Clothing should be safe for people and the planet. When clothing is made through sustainable practices, we help reduce the harm inflicted on our environment while still looking on-trend.
From the pesticides the soils are fertilised with when we grow the fabric fibres, to the intensive manufacturing processes. There is also a high level of chemicals used to wash and clean the garments.
Not to mention the massive travel miles it takes to deliver fast fashion around the globe and the waste that build up when consumers throw away instead of recycling their clothes.
We can minimise our impact by simply buying less. Fast fashion gets its name because it’s cheaper, lesser quality and can be thrown away. By taking active steps to reduce how often we buy clothes and by throwing away less, we can make a massive difference together.
When you buy, buy linen, hemp, bamboo or wool.
There are sustainable fabrics on offer. While there are always some issues with man-made products, there are materials which are far better for the planet.
Linen is made from the stalks of the flax plant. Flax required far less water than cotton and almost pesticides or chemicals to grow. Producing linen fibre is relatively waste-free because manufacturers use the seeds and external fibres to create oils and other products. For these reasons, linen is one of the first alternatives people swap to when moving to an eco-friendly wardrobe.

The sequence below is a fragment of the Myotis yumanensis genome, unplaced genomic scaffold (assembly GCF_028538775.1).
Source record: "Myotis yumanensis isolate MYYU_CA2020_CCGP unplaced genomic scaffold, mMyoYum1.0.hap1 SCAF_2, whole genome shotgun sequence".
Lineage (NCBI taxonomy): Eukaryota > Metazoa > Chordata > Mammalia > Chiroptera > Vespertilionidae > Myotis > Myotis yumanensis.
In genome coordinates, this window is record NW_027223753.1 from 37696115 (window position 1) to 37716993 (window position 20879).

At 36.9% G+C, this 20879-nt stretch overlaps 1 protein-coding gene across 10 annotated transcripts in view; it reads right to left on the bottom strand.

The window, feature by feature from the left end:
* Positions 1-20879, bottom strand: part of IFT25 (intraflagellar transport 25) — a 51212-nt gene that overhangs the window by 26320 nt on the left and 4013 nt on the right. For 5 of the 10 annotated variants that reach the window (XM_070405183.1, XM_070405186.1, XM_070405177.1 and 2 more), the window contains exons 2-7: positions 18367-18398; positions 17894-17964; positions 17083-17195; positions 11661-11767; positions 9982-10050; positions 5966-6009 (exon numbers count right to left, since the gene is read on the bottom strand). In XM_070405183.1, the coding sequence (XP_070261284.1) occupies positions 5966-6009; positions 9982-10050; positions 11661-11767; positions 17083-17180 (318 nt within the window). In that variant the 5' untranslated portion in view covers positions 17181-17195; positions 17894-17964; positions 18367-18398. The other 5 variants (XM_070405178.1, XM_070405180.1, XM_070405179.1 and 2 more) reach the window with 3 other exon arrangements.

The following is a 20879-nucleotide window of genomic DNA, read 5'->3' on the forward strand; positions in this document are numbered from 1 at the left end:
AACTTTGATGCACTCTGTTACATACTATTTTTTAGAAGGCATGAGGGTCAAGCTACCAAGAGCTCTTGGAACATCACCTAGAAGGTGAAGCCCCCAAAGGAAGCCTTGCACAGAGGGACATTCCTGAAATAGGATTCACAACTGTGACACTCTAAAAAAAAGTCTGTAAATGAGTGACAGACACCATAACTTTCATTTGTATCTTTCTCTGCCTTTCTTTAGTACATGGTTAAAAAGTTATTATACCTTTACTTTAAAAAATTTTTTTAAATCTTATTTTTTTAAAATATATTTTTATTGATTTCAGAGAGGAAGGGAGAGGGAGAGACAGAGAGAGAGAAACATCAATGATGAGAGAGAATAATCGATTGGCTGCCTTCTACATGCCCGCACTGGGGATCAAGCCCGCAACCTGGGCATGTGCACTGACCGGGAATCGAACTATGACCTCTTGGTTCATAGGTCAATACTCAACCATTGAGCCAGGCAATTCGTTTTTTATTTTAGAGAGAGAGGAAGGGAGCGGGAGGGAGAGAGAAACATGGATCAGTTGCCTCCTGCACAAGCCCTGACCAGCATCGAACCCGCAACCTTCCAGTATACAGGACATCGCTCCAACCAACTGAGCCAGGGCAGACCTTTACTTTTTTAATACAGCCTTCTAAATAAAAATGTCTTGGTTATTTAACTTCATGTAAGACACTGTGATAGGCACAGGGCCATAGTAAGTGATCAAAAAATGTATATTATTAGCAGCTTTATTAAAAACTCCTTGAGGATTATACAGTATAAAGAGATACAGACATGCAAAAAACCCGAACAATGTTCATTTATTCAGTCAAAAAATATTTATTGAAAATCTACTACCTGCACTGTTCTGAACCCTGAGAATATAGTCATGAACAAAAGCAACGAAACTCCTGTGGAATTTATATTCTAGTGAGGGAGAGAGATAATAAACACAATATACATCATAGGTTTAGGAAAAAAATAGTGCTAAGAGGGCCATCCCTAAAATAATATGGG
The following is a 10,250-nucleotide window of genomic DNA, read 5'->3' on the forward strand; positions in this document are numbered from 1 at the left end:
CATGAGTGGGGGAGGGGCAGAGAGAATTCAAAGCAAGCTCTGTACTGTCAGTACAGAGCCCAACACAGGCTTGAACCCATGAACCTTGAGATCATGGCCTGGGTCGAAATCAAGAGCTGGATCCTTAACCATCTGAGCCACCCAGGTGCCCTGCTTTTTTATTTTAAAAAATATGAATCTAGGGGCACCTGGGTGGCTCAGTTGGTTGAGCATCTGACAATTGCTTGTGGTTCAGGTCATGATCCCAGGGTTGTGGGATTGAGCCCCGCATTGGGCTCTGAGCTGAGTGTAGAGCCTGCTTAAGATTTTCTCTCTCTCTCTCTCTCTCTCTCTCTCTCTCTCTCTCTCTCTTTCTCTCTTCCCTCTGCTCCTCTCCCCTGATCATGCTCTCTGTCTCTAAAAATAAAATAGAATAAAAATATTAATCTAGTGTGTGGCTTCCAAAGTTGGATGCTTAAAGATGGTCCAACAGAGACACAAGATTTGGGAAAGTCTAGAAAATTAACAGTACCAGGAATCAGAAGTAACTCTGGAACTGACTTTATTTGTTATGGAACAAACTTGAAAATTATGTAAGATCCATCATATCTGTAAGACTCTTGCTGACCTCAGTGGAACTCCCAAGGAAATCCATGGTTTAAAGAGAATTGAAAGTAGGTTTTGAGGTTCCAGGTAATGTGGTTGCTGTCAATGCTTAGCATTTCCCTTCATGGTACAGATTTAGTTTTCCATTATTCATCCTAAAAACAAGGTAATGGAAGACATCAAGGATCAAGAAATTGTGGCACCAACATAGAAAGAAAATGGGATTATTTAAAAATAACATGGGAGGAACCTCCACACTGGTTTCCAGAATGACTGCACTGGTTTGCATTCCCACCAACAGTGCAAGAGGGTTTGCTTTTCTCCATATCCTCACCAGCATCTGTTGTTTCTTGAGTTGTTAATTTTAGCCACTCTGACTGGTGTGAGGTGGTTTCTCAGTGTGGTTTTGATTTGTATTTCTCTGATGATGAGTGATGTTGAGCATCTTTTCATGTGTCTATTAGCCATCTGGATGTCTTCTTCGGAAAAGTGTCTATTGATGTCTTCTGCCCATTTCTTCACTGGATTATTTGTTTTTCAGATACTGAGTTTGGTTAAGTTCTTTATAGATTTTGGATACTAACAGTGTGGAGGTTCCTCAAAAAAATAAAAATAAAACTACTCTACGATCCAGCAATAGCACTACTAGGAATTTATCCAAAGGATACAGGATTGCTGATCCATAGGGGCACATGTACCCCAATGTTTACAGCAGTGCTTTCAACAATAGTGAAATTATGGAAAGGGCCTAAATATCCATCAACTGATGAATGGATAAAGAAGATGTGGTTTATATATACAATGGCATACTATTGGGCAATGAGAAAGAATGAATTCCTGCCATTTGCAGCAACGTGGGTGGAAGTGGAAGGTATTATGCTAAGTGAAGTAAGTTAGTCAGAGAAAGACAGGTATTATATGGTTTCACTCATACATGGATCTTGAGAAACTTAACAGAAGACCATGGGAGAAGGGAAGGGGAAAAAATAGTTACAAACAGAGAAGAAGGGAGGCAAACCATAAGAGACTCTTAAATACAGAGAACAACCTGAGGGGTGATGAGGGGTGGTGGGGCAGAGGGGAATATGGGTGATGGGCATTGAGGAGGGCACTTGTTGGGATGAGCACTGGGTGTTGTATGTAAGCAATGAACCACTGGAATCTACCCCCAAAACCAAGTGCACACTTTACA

A hemp crop requires half as much space and water to grow when compared to cotton. As long as civilisation has existed we have used hemp to make clothing. We first saw hemp in Europe in the early 1200BC, when cultures used it to make rope and twine. Hemp is also cleaner and far more sustainable than other typical clothing fabrics, making it a comfortable and alternative clothing choice.
Bamboo is one of the fastest-growing plants in the world, some varieties can grow close to 120cm a day! As with some of the other fabrics we have discussed, bamboo requires very little water and no chemicals to thrive. Bamboo fabrics are strong, soft and 100% biodegradable. This makes bamboo a perfect option for sustainable undergarments and t-shirts.
Wool is a natural thermal regulator, wrinkle-resistant, fire retardant and entirely sustainable. Farmers obtain this textile fibre from animals such as sheep and alpacas. Sustainable farming practices offset the resources the animals consume. Australia is the world’s leading producer of wool exports globally. Luckily, you can easily buy wool clothing locally without travel emissions.